On military aid to India, prompt progress toward detailed and intimate discussion of Indian military plans in context of our five-year assistance proposals. To protect its economy as well as to avoid unnecessary provocation of Pakistan, India needs to re-examine its $2 billion military planning figure, with 15%-18% required in foreign exchange. Probably only US can substantially influence it in this direction, and then only if we are genuine participants in its defense build-up. Also, probably only US can press focus on ChiComs as real enemy. Considering our difficulty in applying restraints to ambitions in such countries as Iran and Pakistan, where we have provided bulk of military hardware available to armed forces, we can expect extremely difficult task in peddling advantages of restraint to Indians to whom [Page 70] even $50 million aid level will be only peripheral. Yet costs of failure so significant that major effort will be worthwhile.
On economic aid to India, continuation of present policies. Need continues great; indeed, as economy grows balance of payments strains also grow, and our interests would be as adversely affected as in part by Indian inability to meet its problems. Even so, we can hardly increase economic aid to India while military expenditures are out of balance.
On aid to Pakistan, a frank business as usual approach. In recent past we have sought to register our unhappiness with Paks by dragging our feet on aid projects and planning. It has not worked. It is now evident prideful Paks under Ayub’s instructions are not raising aid questions with us. Hold-up of Dacca Airport loan, for example, makes us look picayune and a little silly. Economic aid considerations are the same for Pakistan as for India. On military aid, we ought to start talking promptly and with no fanfare about possible five-year planning. Paks know we are entering this phase with India, and as they examine alternative options in immediate future their estimate of our interest in them will be important. I incline to treat Paks in next stage as if Shoaib’s assertion they want to improve relations with us were correct. If it is not, we can drag feet later. If it is, we do not want to lose this turn in their thinking by refusing to believe it is true.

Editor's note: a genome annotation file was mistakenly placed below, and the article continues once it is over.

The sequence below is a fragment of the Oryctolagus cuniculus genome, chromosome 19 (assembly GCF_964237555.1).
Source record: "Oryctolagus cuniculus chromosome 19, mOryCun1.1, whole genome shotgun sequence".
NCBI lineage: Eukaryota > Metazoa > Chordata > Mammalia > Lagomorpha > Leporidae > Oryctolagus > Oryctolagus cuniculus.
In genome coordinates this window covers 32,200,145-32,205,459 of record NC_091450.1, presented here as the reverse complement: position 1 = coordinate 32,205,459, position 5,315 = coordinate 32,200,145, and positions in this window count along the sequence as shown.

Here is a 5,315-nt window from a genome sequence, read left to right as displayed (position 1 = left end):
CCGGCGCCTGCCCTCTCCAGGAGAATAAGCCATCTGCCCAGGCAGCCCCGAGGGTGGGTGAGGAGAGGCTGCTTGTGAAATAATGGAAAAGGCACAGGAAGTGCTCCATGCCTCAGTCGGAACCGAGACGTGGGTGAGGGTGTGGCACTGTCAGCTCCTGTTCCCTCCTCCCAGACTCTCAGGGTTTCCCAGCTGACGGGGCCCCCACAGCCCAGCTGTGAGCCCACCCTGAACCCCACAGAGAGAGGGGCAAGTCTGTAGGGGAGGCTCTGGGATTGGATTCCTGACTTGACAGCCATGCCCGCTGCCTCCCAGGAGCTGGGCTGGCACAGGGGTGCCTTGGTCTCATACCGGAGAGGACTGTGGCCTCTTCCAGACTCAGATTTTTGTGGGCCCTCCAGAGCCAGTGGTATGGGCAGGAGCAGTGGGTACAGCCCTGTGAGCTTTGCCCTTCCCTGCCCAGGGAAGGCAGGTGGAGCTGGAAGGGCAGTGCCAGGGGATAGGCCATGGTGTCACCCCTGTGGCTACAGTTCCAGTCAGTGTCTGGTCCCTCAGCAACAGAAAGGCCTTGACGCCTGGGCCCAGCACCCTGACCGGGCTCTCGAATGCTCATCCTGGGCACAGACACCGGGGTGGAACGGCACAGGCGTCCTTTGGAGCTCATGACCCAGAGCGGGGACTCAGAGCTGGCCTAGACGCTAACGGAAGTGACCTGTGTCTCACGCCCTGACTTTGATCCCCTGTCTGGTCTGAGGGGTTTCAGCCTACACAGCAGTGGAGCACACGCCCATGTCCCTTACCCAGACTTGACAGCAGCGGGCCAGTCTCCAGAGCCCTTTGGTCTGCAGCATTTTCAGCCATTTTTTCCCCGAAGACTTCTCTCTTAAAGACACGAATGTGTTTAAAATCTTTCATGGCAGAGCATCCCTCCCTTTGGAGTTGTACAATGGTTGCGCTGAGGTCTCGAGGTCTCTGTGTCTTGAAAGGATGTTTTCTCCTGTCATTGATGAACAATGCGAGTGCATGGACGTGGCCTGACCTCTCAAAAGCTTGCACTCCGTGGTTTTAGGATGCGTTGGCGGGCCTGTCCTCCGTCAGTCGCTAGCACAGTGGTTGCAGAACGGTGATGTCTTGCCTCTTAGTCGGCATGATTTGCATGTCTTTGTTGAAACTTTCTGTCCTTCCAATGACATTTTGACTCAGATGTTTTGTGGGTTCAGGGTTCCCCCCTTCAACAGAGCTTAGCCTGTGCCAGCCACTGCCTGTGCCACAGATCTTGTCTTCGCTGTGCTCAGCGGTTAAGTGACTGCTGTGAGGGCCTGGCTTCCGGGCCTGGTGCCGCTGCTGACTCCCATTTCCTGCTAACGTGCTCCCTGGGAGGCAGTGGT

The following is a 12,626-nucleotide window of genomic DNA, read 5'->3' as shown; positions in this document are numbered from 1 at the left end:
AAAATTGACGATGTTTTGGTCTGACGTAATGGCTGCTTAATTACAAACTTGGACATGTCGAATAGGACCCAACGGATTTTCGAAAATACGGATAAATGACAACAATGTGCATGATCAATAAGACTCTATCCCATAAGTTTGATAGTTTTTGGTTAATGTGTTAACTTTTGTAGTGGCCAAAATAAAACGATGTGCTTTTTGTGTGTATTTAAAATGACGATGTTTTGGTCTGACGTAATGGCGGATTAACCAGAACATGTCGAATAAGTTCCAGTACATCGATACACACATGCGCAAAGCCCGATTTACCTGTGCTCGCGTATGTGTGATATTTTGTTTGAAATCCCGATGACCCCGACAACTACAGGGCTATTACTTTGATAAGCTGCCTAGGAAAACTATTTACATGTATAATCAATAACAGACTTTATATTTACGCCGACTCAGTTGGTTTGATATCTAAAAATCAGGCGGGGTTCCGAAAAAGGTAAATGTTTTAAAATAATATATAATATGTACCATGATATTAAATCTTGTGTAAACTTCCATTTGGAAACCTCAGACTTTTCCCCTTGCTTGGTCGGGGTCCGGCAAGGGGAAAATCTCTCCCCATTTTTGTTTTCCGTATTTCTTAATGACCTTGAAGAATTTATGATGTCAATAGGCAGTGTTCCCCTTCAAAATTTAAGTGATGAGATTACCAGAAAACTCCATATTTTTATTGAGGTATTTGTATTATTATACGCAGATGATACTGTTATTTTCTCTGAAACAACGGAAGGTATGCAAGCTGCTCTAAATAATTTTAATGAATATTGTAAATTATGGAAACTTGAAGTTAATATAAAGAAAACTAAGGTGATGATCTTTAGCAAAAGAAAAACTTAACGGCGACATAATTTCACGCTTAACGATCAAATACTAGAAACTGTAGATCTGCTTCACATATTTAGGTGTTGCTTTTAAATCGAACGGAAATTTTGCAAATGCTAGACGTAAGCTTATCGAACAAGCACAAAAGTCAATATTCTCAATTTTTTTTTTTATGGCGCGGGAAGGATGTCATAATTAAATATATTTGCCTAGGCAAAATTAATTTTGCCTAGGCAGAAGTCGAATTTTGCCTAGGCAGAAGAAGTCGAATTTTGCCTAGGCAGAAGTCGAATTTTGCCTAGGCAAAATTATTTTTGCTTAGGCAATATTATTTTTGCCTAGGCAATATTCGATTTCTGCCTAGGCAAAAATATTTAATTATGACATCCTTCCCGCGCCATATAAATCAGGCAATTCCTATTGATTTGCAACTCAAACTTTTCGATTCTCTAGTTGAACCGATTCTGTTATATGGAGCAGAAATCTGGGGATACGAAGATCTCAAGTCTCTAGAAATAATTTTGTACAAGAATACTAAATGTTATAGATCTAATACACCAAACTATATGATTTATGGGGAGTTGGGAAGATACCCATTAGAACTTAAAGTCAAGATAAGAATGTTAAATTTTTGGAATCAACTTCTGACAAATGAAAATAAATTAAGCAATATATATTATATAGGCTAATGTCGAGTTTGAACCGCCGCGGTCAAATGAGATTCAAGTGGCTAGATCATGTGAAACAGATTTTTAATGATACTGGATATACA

On weaponry, an effort to de-emphasize symbolism of supersonics. At present it seems crux of our military aid posture is yea or nay on supersonics. But rest of world has crossed this bridge and if such little fellows as Iraq and Syria have MIG 21’s while we are about to give or sell supersonics to such countries as Iran and Lebanon, both India and Pakistan will find ways to develop supersonic fleets soon. If we could de-emphasize their symbolism and threat them like weaponry our military aid program in both India and Pakistan would be easier to handle.
My apologies for length of this message. I have not found time on this trip to distill it further.2
  1. Source: National Archives and Records Administration, RG 59, Central Files 1964–66, POL INDIA–PAK. Secret; Immediate; Exdis. Repeated to New Delhi and Karachi for the Ambassadors only and passed to the White House at 1:15 p.m.
  2. McGeorge Bundy sent a copy of this telegram to Komer for comment, noting in the margin, “He’s coocoo on the way to treat Ayub.” (Johnson Library, National Security File, Country File, India, Cables, Vol. II, 4/64–6/64)